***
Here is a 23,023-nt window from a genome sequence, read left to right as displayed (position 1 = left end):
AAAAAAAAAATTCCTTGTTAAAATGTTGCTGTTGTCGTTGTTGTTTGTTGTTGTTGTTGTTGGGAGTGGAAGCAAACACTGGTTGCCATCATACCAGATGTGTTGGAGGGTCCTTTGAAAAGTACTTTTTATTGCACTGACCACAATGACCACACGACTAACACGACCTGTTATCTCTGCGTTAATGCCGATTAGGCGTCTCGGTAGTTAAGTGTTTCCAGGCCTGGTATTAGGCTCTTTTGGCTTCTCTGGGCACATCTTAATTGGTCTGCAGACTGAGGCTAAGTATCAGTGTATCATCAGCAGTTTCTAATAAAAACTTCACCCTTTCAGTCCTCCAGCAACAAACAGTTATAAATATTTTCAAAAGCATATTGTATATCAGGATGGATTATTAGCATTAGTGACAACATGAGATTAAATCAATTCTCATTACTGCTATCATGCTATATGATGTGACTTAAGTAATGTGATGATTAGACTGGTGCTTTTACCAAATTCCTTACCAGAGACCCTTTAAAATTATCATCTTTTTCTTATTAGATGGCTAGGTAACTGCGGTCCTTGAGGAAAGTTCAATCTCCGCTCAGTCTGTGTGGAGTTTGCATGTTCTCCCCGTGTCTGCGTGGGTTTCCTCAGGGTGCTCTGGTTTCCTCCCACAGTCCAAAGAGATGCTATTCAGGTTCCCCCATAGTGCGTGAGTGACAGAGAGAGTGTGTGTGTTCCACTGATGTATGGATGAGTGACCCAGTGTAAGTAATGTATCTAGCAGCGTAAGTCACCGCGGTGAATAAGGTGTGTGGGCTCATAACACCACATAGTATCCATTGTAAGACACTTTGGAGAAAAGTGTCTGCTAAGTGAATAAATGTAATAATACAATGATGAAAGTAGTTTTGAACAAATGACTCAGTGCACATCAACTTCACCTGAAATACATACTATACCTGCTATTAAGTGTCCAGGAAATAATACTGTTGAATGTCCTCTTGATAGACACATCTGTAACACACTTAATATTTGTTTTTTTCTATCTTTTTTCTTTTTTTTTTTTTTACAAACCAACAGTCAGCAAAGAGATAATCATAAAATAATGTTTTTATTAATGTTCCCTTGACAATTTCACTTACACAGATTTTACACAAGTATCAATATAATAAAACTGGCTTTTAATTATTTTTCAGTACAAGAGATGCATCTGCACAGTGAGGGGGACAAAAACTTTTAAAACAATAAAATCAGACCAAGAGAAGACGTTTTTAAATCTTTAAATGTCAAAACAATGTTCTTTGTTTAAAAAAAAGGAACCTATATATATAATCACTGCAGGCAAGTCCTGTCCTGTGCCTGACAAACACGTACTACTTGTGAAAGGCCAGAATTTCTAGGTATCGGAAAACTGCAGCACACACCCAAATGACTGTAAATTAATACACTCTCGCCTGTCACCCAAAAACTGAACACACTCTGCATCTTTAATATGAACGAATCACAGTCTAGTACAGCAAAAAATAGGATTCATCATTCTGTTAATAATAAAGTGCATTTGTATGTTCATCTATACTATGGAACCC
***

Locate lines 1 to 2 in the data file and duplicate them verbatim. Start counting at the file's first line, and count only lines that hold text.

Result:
Here is a 23,023-nt window from a genome sequence, read left to right as displayed (position 1 = left end):
AAAAAAAAAATTCCTTGTTAAAATGTTGCTGTTGTCGTTGTTGTTTGTTGTTGTTGTTGTTGGGAGTGGAAGCAAACACTGGTTGCCATCATACCAGATGTGTTGGAGGGTCCTTTGAAAAGTACTTTTTATTGCACTGACCACAATGACCACACGACTAACACGACCTGTTATCTCTGCGTTAATGCCGATTAGGCGTCTCGGTAGTTAAGTGTTTCCAGGCCTGGTATTAGGCTCTTTTGGCTTCTCTGGGCACATCTTAATTGGTCTGCAGACTGAGGCTAAGTATCAGTGTATCATCAGCAGTTTCTAATAAAAACTTCACCCTTTCAGTCCTCCAGCAACAAACAGTTATAAATATTTTCAAAAGCATATTGTATATCAGGATGGATTATTAGCATTAGTGACAACATGAGATTAAATCAATTCTCATTACTGCTATCATGCTATATGATGTGACTTAAGTAATGTGATGATTAGACTGGTGCTTTTACCAAATTCCTTACCAGAGACCCTTTAAAATTATCATCTTTTTCTTATTAGATGGCTAGGTAACTGCGGTCCTTGAGGAAAGTTCAATCTCCGCTCAGTCTGTGTGGAGTTTGCATGTTCTCCCCGTGTCTGCGTGGGTTTCCTCAGGGTGCTCTGGTTTCCTCCCACAGTCCAAAGAGATGCTATTCAGGTTCCCCCATAGTGCGTGAGTGACAGAGAGAGTGTGTGTGTTCCACTGATGTATGGATGAGTGACCCAGTGTAAGTAATGTATCTAGCAGCGTAAGTCACCGCGGTGAATAAGGTGTGTGGGCTCATAACACCACATAGTATCCATTGTAAGACACTTTGGAGAAAAGTGTCTGCTAAGTGAATAAATGTAATAATACAATGATGAAAGTAGTTTTGAACAAATGACTCAGTGCACATCAACTTCACCTGAAATACATACTATACCTGCTATTAAGTGTCCAGGAAATAATACTGTTGAATGTCCTCTTGATAGACACATCTGTAACACACTTAATATTTGTTTTTTTCTATCTTTTTTCTTTTTTTTTTTTTTACAAACCAACAGTCAGCAAAGAGATAATCATAAAATAATGTTTTTATTAATGTTCCCTTGACAATTTCACTTACACAGATTTTACACAAGTATCAATATAATAAAACTGGCTTTTAATTATTTTTCAGTACAAGAGATGCATCTGCACAGTGAGGGGGACAAAAACTTTTAAAACAATAAAATCAGACCAAGAGAAGACGTTTTTAAATCTTTAAATGTCAAAACAATGTTCTTTGTTTAAAAAAAAGGAACCTATATATATAATCACTGCAGGCAAGTCCTGTCCTGTGCCTGACAAACACGTACTACTTGTGAAAGGCCAGAATTTCTAGGTATCGGAAAACTGCAGCACACACCCAAATGACTGTAAATTAATACACTCTCGCCTGTCACCCAAAAACTGAACACACTCTGCATCTTTAATATGAACGAATCACAGTCTAGTACAGCAAAAAATAGGATTCATCATTCTGTTAATAATAAAGTGCATTTGTATGTTCATCTATACTATGGAACCC